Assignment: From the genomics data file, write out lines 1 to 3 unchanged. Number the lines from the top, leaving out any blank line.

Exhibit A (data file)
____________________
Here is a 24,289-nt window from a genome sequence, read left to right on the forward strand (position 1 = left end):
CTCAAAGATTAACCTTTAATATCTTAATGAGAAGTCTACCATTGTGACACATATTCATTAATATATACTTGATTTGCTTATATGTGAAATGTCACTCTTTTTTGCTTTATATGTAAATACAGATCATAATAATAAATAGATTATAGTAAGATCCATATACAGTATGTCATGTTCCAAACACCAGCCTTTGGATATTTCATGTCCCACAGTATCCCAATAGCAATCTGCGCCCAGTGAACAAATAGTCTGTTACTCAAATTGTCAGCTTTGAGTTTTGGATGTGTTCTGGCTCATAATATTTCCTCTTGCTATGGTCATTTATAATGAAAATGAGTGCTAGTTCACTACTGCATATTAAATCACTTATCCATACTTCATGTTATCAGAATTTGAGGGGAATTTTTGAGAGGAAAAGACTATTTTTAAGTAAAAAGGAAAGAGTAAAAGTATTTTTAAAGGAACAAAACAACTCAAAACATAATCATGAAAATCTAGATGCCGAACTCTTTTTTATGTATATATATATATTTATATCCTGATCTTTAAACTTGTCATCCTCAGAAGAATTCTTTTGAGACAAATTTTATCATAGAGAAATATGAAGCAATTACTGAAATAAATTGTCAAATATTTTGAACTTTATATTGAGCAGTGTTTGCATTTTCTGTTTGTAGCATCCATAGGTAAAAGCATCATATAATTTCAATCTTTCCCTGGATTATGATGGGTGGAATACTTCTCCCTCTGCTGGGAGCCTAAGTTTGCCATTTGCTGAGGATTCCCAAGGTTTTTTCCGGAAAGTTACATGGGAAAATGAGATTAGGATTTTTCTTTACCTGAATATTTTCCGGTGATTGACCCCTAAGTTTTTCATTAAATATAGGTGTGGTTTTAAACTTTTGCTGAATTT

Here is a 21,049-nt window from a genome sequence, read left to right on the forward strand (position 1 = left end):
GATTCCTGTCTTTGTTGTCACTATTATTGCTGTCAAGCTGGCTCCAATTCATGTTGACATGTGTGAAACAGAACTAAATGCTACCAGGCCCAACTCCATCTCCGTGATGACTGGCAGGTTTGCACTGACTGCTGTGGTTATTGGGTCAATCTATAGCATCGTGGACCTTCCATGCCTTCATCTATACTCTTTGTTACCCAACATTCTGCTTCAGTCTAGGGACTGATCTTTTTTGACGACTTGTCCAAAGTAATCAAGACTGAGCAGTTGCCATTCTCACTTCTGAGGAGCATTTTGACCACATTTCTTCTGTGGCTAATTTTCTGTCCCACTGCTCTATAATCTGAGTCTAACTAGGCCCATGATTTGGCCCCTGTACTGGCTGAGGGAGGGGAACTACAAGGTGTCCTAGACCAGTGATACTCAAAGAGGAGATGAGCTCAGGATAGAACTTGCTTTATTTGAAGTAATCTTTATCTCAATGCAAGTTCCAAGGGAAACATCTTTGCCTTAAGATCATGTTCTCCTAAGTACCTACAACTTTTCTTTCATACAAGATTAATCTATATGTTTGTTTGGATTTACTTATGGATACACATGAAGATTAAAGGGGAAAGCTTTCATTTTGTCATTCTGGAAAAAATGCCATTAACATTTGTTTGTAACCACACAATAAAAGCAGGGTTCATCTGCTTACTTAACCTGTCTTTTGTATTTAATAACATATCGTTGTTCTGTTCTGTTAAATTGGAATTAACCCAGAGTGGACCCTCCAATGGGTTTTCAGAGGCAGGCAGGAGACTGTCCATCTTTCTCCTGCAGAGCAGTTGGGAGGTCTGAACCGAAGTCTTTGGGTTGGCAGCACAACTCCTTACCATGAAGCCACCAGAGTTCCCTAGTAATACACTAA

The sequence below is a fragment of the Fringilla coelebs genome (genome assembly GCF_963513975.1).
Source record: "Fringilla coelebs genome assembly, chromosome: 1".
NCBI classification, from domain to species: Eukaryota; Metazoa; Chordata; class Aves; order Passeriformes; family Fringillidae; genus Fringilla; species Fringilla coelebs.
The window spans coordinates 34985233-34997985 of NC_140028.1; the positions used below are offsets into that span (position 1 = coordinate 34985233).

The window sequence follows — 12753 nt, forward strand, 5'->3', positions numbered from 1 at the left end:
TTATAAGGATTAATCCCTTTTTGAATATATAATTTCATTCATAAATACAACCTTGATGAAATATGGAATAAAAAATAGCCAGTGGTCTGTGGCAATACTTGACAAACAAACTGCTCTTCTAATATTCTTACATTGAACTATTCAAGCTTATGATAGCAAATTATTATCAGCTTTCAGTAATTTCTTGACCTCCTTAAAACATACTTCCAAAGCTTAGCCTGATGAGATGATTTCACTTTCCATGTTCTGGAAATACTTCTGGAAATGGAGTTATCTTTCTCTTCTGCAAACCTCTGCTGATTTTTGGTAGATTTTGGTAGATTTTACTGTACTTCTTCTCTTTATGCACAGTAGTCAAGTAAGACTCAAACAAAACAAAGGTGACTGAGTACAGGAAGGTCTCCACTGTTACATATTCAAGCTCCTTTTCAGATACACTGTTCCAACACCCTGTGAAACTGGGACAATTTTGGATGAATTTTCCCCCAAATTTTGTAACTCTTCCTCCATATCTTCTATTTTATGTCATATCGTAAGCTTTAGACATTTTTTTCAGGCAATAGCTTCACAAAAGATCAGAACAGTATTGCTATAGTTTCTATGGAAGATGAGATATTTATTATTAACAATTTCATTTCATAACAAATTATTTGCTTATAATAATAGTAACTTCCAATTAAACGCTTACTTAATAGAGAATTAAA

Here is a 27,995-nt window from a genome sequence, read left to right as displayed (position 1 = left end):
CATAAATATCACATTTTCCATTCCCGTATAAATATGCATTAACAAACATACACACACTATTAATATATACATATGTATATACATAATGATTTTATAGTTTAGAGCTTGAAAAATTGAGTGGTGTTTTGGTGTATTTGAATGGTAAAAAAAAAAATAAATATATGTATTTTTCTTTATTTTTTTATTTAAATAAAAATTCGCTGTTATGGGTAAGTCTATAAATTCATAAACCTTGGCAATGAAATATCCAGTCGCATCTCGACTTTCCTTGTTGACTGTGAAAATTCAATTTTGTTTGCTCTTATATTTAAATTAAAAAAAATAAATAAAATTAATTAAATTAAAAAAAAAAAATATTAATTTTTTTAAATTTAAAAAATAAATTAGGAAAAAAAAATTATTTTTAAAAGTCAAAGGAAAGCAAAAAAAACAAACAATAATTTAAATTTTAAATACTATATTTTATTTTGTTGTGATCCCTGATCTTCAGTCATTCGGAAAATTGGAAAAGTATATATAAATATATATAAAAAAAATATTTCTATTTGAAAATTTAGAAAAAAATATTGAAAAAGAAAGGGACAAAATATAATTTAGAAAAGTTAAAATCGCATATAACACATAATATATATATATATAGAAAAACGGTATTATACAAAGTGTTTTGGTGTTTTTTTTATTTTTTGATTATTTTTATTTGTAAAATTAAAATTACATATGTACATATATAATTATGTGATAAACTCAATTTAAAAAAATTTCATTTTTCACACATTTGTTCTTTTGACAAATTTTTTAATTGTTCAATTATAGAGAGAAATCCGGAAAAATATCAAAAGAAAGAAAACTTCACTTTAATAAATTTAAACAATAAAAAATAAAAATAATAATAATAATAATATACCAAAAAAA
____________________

Here is a 24,289-nt window from a genome sequence, read left to right on the forward strand (position 1 = left end):
CTCAAAGATTAACCTTTAATATCTTAATGAGAAGTCTACCATTGTGACACATATTCATTAATATATACTTGATTTGCTTATATGTGAAATGTCACTCTTTTTTGCTTTATATGTAAATACAGATCATAATAATAAATAGATTATAGTAAGATCCATATACAGTATGTCATGTTCCAAACACCAGCCTTTGGATATTTCATGTCCCACAGTATCCCAATAGCAATCTGCGCCCAGTGAACAAATAGTCTGTTACTCAAATTGTCAGCTTTGAGTTTTGGATGTGTTCTGGCTCATAATATTTCCTCTTGCTATGGTCATTTATAATGAAAATGAGTGCTAGTTCACTACTGCATATTAAATCACTTATCCATACTTCATGTTATCAGAATTTGAGGGGAATTTTTGAGAGGAAAAGACTATTTTTAAGTAAAAAGGAAAGAGTAAAAGTATTTTTAAAGGAACAAAACAACTCAAAACATAATCATGAAAATCTAGATGCCGAACTCTTTTTTATGTATATATATATATTTATATCCTGATCTTTAAACTTGTCATCCTCAGAAGAATTCTTTTGAGACAAATTTTATCATAGAGAAATATGAAGCAATTACTGAAATAAATTGTCAAATATTTTGAACTTTATATTGAGCAGTGTTTGCATTTTCTGTTTGTAGCATCCATAGGTAAAAGCATCATATAATTTCAATCTTTCCCTGGATTATGATGGGTGGAATACTTCTCCCTCTGCTGGGAGCCTAAGTTTGCCATTTGCTGAGGATTCCCAAGGTTTTTTCCGGAAAGTTACATGGGAAAATGAGATTAGGATTTTTCTTTACCTGAATATTTTCCGGTGATTGACCCCTAAGTTTTTCATTAAATATAGGTGTGGTTTTAAACTTTTGCTGAATTT

Here is a 21,049-nt window from a genome sequence, read left to right on the forward strand (position 1 = left end):